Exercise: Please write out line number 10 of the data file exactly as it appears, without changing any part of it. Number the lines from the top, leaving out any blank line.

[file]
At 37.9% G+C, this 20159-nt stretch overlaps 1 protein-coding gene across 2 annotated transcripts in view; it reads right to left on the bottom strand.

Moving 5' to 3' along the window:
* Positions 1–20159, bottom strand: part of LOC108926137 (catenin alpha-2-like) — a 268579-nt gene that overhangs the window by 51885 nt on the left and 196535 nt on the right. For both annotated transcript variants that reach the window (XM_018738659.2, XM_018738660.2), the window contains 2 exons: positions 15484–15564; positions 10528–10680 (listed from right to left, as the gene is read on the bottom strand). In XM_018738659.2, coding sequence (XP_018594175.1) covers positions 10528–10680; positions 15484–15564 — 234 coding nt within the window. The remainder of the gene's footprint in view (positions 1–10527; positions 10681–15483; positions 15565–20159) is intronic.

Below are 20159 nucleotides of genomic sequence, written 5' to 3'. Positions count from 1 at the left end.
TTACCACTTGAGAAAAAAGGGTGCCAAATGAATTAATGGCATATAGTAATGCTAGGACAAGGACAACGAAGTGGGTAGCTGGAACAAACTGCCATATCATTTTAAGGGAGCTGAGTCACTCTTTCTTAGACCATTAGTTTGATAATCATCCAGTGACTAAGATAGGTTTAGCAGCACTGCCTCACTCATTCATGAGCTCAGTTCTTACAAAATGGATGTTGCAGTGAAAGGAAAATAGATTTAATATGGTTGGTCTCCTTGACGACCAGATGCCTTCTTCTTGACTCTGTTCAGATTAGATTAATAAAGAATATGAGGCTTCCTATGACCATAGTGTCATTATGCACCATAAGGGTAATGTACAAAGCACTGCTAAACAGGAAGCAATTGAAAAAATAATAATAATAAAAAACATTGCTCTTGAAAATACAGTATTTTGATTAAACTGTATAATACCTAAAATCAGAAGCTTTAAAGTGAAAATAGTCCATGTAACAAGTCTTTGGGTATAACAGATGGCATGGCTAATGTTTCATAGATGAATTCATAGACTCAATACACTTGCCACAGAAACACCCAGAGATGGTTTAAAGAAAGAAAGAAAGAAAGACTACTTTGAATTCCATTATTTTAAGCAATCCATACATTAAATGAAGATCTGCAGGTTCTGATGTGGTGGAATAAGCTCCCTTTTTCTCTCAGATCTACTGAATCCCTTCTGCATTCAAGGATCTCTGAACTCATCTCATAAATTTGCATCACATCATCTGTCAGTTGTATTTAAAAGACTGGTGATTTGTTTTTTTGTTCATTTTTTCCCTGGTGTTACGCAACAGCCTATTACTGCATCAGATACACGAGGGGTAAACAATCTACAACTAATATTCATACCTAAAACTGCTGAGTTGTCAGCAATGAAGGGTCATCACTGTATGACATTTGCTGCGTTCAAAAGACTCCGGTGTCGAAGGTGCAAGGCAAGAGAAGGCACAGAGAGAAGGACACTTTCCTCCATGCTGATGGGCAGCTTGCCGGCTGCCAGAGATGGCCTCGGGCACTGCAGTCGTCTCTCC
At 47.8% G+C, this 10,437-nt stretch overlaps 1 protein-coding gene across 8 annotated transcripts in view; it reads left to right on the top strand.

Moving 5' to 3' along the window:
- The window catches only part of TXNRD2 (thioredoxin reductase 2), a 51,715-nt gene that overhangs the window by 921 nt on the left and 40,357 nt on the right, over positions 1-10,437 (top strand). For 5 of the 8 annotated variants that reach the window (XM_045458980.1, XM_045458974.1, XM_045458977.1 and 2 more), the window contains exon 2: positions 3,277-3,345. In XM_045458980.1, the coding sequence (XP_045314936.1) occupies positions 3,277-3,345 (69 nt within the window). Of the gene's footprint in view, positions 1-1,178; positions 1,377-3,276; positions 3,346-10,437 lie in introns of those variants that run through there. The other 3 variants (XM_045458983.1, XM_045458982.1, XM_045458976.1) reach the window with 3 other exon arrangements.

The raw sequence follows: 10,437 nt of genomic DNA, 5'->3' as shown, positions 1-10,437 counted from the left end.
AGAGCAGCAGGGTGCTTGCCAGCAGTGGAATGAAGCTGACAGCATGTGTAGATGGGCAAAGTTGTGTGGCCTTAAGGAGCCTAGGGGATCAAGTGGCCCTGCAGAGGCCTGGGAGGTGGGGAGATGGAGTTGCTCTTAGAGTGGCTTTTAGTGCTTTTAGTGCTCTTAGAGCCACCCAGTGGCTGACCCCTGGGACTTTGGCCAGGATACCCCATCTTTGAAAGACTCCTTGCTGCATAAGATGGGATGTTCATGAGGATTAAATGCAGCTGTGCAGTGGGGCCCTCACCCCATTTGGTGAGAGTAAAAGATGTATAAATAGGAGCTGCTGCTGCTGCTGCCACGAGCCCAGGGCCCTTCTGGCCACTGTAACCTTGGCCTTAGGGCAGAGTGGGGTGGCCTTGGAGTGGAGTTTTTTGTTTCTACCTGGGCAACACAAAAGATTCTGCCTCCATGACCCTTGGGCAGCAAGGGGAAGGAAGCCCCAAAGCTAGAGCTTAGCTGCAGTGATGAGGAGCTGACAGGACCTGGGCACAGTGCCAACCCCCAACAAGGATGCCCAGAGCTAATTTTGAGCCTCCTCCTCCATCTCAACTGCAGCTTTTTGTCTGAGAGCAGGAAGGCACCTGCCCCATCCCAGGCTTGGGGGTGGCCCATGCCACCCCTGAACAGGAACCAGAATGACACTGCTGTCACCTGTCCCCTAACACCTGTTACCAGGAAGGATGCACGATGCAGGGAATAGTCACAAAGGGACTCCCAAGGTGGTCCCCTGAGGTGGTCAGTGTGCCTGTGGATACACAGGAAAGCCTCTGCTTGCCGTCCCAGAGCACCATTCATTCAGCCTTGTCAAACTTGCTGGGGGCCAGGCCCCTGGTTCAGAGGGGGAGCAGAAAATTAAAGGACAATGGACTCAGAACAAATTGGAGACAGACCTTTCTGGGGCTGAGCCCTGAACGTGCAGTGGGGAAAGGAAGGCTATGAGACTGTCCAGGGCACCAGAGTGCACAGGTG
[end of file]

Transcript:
AGAGCAGCAGGGTGCTTGCCAGCAGTGGAATGAAGCTGACAGCATGTGTAGATGGGCAAAGTTGTGTGGCCTTAAGGAGCCTAGGGGATCAAGTGGCCCTGCAGAGGCCTGGGAGGTGGGGAGATGGAGTTGCTCTTAGAGTGGCTTTTAGTGCTTTTAGTGCTCTTAGAGCCACCCAGTGGCTGACCCCTGGGACTTTGGCCAGGATACCCCATCTTTGAAAGACTCCTTGCTGCATAAGATGGGATGTTCATGAGGATTAAATGCAGCTGTGCAGTGGGGCCCTCACCCCATTTGGTGAGAGTAAAAGATGTATAAATAGGAGCTGCTGCTGCTGCTGCCACGAGCCCAGGGCCCTTCTGGCCACTGTAACCTTGGCCTTAGGGCAGAGTGGGGTGGCCTTGGAGTGGAGTTTTTTGTTTCTACCTGGGCAACACAAAAGATTCTGCCTCCATGACCCTTGGGCAGCAAGGGGAAGGAAGCCCCAAAGCTAGAGCTTAGCTGCAGTGATGAGGAGCTGACAGGACCTGGGCACAGTGCCAACCCCCAACAAGGATGCCCAGAGCTAATTTTGAGCCTCCTCCTCCATCTCAACTGCAGCTTTTTGTCTGAGAGCAGGAAGGCACCTGCCCCATCCCAGGCTTGGGGGTGGCCCATGCCACCCCTGAACAGGAACCAGAATGACACTGCTGTCACCTGTCCCCTAACACCTGTTACCAGGAAGGATGCACGATGCAGGGAATAGTCACAAAGGGACTCCCAAGGTGGTCCCCTGAGGTGGTCAGTGTGCCTGTGGATACACAGGAAAGCCTCTGCTTGCCGTCCCAGAGCACCATTCATTCAGCCTTGTCAAACTTGCTGGGGGCCAGGCCCCTGGTTCAGAGGGGGAGCAGAAAATTAAAGGACAATGGACTCAGAACAAATTGGAGACAGACCTTTCTGGGGCTGAGCCCTGAACGTGCAGTGGGGAAAGGAAGGCTATGAGACTGTCCAGGGCACCAGAGTGCACAGGTG